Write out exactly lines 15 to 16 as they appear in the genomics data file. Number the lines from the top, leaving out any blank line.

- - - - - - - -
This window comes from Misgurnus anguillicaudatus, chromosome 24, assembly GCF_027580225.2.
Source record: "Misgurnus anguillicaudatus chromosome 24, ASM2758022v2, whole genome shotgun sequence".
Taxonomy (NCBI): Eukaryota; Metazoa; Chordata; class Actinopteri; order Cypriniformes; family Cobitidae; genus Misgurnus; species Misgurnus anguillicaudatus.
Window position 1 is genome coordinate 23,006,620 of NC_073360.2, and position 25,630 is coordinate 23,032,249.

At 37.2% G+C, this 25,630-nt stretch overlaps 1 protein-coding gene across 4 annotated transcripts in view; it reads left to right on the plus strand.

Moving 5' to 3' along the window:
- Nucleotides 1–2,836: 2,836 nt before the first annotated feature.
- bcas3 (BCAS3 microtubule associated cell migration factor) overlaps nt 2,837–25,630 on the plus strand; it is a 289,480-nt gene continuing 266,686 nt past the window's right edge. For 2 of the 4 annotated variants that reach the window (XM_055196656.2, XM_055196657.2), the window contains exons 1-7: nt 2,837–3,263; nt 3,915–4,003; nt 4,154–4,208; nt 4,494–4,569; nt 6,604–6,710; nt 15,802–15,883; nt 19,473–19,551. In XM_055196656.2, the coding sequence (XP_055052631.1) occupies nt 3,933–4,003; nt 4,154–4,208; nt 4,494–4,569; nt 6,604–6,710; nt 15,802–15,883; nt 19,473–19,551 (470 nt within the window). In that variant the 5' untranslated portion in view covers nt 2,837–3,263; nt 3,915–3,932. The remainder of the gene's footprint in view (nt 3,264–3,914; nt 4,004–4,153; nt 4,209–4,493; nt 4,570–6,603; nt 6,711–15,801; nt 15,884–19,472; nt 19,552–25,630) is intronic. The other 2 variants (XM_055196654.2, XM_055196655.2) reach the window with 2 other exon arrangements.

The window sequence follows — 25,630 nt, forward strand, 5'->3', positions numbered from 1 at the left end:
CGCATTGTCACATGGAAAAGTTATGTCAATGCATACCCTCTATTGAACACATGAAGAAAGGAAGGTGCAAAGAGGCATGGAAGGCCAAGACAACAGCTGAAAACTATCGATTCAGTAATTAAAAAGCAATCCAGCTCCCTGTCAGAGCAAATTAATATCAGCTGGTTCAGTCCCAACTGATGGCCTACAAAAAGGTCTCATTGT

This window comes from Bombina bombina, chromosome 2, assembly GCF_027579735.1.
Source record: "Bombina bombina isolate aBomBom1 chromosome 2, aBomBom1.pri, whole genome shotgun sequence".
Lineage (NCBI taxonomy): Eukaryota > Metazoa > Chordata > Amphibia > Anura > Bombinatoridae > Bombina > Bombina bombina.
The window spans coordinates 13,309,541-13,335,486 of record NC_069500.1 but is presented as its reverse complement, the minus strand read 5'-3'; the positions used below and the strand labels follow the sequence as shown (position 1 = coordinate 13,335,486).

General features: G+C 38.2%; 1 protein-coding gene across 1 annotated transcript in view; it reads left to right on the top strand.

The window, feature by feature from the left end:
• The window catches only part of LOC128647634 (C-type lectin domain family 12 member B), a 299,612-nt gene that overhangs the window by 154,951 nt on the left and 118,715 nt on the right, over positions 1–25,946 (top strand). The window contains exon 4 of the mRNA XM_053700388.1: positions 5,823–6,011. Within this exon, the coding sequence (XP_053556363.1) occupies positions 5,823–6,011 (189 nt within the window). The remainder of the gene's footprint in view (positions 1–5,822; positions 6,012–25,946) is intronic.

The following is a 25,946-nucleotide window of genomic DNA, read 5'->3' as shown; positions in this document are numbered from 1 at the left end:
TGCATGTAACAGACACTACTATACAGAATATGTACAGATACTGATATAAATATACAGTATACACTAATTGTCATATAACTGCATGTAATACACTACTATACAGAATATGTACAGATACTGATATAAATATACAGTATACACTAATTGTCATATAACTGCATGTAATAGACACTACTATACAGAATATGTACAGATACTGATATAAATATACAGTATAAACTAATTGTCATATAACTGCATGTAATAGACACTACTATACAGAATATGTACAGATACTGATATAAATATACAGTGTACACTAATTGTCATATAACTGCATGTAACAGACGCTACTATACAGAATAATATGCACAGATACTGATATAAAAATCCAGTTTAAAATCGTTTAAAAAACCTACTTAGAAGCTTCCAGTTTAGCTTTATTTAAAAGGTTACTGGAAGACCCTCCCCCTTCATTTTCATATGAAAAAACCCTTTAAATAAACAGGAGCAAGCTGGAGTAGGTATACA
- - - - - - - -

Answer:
General features: G+C 38.2%; 1 protein-coding gene across 1 annotated transcript in view; it reads left to right on the top strand.

The window, feature by feature from the left end: